Learn About Autism
What Is Autism Spectrum Disorder (ASD)?
Autism spectrum disorder (ASD) is a complex developmental disability with signs typically appear during early childhood and affect a person’s ability to communicate, and interact with others. ASD is defined by a certain set of behaviors and is a “spectrum condition” that affects individuals differently and to varying degrees. There is no known single cause of autism, but increased awareness, early diagnosis/intervention, and access to appropriate services/supports lead to significantly improved outcomes.
Some of the behaviors associated with autism include delayed learning of language; difficulty making eye contact or holding a conversation; difficulty with executive functioning, which relates to reasoning and planning; narrow, intense interests; poor motor skills and sensory sensitivities. A person on the spectrum might exhibit many of these behaviors or just a few, and/or many others besides.
New to Autism
The Autism Society of Greater Wisconsin is here to help guide families who have a child newly diagnosed with autism. Our Next Program can help your family understand what this new diagnosis means, find community resources, and find emotional support. Call our office today to receive a free resource package and/or to connect with other parents who have been down a similar path.
A printed copy of our Next Step booklet is included in the resource package but is also available electronically.
Track Your Child's Developmental Milestones
The journey of your child's early years includes many developmental milestones for how he or she plays, learns, speaks, and acts.
Use this map to learn what to look for in your child. Talk with your child's doctor about these milestones.
Not reaching these milestones, or reaching them much later than other children, could be a sign of a developmental delay.
What are some of the characteristics of ASDs?
People with ASDs may have problems with social, emotional, and communication skills. They might repeat certain behaviors and might not want change in their daily activities. Many people with ASDs also have different ways of learning, paying attention, or reacting to things.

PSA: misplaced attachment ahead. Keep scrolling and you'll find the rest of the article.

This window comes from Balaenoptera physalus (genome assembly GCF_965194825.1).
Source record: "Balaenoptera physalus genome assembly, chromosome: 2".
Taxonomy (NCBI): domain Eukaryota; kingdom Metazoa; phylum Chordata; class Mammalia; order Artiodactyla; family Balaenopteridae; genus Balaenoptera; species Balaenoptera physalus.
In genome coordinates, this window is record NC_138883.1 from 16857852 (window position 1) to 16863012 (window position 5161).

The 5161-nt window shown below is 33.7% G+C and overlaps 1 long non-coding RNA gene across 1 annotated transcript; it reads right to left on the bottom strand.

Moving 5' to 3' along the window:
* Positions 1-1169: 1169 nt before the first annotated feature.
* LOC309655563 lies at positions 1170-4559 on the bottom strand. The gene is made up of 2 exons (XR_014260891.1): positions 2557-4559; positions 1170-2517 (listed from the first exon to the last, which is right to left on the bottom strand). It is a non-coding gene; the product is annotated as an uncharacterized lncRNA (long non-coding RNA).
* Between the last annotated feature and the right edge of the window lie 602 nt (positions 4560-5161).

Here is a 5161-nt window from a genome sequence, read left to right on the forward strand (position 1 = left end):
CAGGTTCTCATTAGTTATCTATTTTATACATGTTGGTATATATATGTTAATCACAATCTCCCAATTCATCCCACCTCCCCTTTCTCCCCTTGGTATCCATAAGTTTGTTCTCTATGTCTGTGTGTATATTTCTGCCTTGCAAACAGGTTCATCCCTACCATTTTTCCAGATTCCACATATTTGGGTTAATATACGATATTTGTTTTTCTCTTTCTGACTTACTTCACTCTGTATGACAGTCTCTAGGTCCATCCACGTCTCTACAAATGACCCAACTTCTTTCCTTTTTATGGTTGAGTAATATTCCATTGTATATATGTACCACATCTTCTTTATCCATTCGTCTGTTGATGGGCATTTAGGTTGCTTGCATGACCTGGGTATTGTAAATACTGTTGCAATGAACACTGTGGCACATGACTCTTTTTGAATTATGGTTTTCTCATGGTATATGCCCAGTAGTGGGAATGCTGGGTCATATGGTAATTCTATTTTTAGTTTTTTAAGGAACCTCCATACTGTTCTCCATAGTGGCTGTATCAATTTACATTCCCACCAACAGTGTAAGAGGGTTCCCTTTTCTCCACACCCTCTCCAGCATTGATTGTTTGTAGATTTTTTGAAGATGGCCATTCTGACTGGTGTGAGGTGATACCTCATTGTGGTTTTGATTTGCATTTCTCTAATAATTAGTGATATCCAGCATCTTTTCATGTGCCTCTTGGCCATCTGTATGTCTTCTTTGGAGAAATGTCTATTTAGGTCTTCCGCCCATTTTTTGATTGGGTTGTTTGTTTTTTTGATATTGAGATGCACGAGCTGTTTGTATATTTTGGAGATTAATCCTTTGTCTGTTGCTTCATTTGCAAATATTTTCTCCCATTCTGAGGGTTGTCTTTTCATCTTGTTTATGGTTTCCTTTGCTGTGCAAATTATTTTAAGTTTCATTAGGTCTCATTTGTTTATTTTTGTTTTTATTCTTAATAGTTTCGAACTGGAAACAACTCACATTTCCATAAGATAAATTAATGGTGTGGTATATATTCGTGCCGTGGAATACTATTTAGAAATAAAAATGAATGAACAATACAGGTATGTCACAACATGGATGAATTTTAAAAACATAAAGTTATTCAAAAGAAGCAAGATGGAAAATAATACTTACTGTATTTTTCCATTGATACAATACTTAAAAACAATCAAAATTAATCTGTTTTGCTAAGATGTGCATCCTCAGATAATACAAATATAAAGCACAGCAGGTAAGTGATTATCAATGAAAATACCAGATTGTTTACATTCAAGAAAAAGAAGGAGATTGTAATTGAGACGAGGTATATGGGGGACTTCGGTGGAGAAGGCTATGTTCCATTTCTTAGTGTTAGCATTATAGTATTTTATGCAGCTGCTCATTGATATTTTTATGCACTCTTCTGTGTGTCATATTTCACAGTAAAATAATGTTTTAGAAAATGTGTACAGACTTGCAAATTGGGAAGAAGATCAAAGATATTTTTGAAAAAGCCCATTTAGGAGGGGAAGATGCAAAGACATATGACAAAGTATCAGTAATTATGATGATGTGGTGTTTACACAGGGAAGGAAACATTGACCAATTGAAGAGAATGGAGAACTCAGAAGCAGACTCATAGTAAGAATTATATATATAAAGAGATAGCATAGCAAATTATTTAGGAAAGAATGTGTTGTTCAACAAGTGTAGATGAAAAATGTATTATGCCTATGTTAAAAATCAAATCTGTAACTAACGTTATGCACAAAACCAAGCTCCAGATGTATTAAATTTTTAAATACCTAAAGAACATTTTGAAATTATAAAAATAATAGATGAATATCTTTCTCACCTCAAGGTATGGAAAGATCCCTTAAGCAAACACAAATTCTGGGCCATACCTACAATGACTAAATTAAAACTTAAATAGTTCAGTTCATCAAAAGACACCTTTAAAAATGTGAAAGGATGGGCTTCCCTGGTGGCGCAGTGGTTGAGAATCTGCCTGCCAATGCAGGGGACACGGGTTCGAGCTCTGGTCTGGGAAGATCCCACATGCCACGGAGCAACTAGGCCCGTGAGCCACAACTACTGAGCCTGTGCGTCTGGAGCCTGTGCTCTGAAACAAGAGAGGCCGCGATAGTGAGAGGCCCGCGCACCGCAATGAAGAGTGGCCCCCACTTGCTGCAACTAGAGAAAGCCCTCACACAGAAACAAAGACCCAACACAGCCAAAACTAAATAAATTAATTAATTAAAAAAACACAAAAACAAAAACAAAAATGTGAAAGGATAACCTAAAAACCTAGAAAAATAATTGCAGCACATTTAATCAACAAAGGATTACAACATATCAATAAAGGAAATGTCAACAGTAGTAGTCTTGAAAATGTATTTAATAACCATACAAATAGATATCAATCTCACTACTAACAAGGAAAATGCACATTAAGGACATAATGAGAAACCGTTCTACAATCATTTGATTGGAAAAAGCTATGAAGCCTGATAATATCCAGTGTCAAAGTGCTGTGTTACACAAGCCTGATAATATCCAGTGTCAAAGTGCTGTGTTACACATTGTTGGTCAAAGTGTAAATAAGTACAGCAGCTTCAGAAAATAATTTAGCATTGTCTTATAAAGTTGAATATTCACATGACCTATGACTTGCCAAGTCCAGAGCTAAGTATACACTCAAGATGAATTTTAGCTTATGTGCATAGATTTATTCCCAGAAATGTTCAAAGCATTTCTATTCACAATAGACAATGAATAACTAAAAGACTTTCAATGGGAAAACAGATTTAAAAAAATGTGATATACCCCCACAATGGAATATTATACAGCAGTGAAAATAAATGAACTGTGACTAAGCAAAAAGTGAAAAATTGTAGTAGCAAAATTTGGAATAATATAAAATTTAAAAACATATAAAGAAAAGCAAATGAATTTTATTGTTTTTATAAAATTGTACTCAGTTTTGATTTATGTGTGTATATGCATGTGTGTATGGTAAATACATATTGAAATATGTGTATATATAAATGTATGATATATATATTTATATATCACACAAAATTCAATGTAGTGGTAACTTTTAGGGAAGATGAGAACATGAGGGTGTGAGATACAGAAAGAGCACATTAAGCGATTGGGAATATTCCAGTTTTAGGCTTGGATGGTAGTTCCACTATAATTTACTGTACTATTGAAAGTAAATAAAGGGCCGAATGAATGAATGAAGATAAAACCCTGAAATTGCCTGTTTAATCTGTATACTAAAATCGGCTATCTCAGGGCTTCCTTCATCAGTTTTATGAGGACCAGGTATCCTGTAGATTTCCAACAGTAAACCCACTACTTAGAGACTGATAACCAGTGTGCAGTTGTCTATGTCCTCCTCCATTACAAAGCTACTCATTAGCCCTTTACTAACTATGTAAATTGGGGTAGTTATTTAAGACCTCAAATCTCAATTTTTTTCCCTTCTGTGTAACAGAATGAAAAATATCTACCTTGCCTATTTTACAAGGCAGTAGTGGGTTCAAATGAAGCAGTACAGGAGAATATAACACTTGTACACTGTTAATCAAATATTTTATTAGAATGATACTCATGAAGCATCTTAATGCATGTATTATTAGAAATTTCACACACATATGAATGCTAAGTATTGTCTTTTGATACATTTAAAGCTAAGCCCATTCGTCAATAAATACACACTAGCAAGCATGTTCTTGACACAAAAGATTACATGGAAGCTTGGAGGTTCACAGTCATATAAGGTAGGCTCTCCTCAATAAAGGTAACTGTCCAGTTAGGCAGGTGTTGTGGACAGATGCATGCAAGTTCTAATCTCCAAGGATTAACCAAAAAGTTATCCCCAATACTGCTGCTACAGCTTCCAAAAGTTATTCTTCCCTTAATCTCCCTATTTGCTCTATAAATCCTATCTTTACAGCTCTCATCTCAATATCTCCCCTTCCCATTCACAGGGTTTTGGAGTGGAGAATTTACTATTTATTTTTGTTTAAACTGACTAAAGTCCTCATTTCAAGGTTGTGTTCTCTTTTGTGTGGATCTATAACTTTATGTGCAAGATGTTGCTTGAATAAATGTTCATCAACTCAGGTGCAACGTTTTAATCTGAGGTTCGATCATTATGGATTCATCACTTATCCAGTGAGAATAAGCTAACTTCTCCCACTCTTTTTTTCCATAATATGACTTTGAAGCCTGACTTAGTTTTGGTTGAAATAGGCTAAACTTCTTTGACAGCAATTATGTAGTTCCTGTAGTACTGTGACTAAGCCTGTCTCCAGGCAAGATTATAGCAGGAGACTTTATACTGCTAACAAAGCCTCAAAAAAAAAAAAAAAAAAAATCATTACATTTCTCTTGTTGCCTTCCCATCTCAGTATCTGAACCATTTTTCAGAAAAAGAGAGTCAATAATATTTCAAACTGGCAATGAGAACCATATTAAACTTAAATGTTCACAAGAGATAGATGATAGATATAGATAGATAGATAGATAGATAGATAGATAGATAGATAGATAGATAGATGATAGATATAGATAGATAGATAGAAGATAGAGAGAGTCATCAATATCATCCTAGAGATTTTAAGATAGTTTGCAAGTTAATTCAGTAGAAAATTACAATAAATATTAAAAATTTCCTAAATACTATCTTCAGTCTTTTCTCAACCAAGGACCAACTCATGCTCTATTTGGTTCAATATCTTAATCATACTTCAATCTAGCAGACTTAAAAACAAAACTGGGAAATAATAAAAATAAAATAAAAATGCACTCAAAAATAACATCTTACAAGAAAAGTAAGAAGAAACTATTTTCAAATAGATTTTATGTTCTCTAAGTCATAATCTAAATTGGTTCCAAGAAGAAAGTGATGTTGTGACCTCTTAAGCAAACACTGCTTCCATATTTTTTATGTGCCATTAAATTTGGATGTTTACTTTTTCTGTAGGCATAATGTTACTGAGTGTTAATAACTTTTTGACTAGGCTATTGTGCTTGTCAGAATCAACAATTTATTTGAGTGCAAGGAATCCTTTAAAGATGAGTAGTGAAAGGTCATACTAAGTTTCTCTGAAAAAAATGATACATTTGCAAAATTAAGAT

May not understand imagination or play “pretend” games (pretend to “feed” a doll)
May not point at objects to show interest (point at an airplane flying over)
May spin objects or themselves
May have trouble turning attention when directed to
May have trouble relating to others or not have an interest in other people at all
May avoid eye contact or prefer to be alone
May have trouble understanding other people’s feelings or talking about their own feelings
May avoid physical contact
May not imitate others
May appear to be unaware when other people talk to them but respond to other sounds
Might be very interested in people, but not know how to talk, play, or relate to them
Might repeat or echo words or phrases in place of normal language (echolalia)
May have trouble expressing their needs using typical words or motions
May have trouble adapting when a routine changes
Might have unusual reactions to the way things sound, smell, taste, look, or feel
May have difficulty entering conversations and taking turns within conversations
May interpret language in the literal sense (may not understand figurative language such as “Let’s hit the road”)
If you are concerned about your child’s development, don’t wait – contact your health care provider for an evaluation.
Autism Across the Lifespan
Like everyone else, people with autism move through significant life changes. Their quality of life depends not only on the foundation provided in childhood, but also on ongoing supports that are specific to their educational, medical, social, recreational, family, and employment needs. The Autism Society supports people with autism and their families through five critical stages of life:
- Birth to Five
- School Age
- Transition to Adulthood
- Older Adult